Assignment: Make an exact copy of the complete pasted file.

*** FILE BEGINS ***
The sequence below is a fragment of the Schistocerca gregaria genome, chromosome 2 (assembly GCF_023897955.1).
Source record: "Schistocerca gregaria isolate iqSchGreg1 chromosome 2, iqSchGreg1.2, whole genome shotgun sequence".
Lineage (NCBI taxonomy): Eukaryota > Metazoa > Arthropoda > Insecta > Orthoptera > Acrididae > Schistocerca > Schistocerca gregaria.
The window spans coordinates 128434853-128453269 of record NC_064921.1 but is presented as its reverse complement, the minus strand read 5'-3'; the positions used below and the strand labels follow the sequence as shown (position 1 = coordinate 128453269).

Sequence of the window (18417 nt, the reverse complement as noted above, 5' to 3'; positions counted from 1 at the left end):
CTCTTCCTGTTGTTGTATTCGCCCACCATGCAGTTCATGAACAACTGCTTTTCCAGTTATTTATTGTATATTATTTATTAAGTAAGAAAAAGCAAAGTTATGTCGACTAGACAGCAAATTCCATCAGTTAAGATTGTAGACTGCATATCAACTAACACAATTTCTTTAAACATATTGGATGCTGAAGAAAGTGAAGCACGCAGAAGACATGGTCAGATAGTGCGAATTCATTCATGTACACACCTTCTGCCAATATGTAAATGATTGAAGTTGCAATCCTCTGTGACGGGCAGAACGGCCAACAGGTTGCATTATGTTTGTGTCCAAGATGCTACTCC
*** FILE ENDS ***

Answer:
The sequence below is a fragment of the Schistocerca gregaria genome, chromosome 2 (assembly GCF_023897955.1).
Source record: "Schistocerca gregaria isolate iqSchGreg1 chromosome 2, iqSchGreg1.2, whole genome shotgun sequence".
Lineage (NCBI taxonomy): Eukaryota > Metazoa > Arthropoda > Insecta > Orthoptera > Acrididae > Schistocerca > Schistocerca gregaria.
The window spans coordinates 128434853-128453269 of record NC_064921.1 but is presented as its reverse complement, the minus strand read 5'-3'; the positions used below and the strand labels follow the sequence as shown (position 1 = coordinate 128453269).

Sequence of the window (18417 nt, the reverse complement as noted above, 5' to 3'; positions counted from 1 at the left end):
CTCTTCCTGTTGTTGTATTCGCCCACCATGCAGTTCATGAACAACTGCTTTTCCAGTTATTTATTGTATATTATTTATTAAGTAAGAAAAAGCAAAGTTATGTCGACTAGACAGCAAATTCCATCAGTTAAGATTGTAGACTGCATATCAACTAACACAATTTCTTTAAACATATTGGATGCTGAAGAAAGTGAAGCACGCAGAAGACATGGTCAGATAGTGCGAATTCATTCATGTACACACCTTCTGCCAATATGTAAATGATTGAAGTTGCAATCCTCTGTGACGGGCAGAACGGCCAACAGGTTGCATTATGTTTGTGTCCAAGATGCTACTCC